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It should be quite doable in one day depending on how much stuff you are carrying and what kind of mileage you are used to. Unless you have a friends place to crash at in between, added weight of a tent will slow you down. I like the advermap series of Ontario maps for rural bike suggestions. I wish they would show paved/unpaved roads though because loose gravel on a road bike is no fun.

The Toronto Randonneurs have a crazy ride every year where they go from Toronto-Ottawa-Toronto in 3 days. But you can look at the route map because the first 160 km of the route goes from downtown Toronto to Peterborough.
http://www.randonneursontario.ca/rou...nto%201000.pdf
These routes are all paved unless otherwise specified in the directions and tend to avoid high traffic roads in favour of county and concession roads.
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Old 07-28-07, 09:11 PM   #15
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well, I finally did it... from 11:00am to 9pm pretty much. took way too long since I hit ski country by accident, bonked and my map was obsolete and no good. Those ski hills are huge, long and lots of local traffic going 80km/h. Any major route that google maps tries to take you on, don't take it. Guaranteed disaster with major hills and posted 80km/h with unpaved shoulders. Major thanks to this guy I met at Oshawa by accident for showing me the better routes.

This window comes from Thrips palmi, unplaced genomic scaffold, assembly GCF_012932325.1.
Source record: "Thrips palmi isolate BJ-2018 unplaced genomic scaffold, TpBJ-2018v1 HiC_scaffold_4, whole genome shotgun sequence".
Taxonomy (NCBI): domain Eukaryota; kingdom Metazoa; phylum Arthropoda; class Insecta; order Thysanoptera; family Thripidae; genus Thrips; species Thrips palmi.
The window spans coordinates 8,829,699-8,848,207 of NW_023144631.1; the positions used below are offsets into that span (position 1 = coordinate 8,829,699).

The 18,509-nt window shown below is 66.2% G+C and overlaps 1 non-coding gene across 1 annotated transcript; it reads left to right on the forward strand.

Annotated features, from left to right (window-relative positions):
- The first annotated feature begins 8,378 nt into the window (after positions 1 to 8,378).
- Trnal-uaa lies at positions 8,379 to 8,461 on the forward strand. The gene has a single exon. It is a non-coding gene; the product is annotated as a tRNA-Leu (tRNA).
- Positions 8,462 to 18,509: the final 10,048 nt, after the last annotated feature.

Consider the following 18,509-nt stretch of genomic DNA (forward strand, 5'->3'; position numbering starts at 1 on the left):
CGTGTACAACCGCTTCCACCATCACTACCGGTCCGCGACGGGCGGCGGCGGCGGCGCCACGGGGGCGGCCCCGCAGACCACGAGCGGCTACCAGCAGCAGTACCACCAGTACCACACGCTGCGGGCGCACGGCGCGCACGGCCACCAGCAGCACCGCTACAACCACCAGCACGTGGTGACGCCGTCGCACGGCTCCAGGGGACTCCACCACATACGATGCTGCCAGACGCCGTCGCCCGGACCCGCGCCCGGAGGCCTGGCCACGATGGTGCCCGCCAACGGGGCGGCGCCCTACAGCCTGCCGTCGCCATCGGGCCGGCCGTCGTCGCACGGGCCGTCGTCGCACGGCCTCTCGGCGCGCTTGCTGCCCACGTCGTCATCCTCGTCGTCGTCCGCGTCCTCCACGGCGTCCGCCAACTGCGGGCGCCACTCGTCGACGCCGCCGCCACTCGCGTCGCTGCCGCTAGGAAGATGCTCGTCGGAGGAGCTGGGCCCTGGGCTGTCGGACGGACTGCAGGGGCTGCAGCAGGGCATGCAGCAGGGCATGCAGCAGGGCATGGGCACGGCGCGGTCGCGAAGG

I haven't used hwy7 ever, but from what I heard from a kind guy in Oshawa, they're really bad for bikers.
Basic rules: don't use hwy7 or hwy2 if at all possible. Really crappy unless you are near a city with a decent 50km/h~60km/h zones, otherwise stick to the back roads because Hwy2 is a major route for all the heavy dump trucks and 18 wheelers. Lower traffic and posted limits are 50km/h with a majority being paved with unpaved shoulders. Hwy2 from Brock to Harmony in Oshawa is ok. There's a really nice back road that runs from Townline in oshawa hwy57. It's a great road, nearly no traffic with just nice farm land all around.
Going north on 57 from nash is no good, major hill, unpaved shoulder and 80km/h traffic. from there it's just a matter of avoiding 80km/h areas going up hill as best as possible. Hwy9, Hwy10 are 80 zones, but 10 had a paved shoulder for a while and there wasn't a high volume of traffic.

The other option of course being you avoid going east before you hit 35/115 and going north to try and get to Stewart line or Sharpe line.

If I do it again, this is the route I'd most likely take this time.
http://tinyurl.com/ypbwbm
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Old 07-29-07, 01:27 PM   #16
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Portions of Hwy 7 are actually quite ok. But I don't doubt that many portions are also quite awful.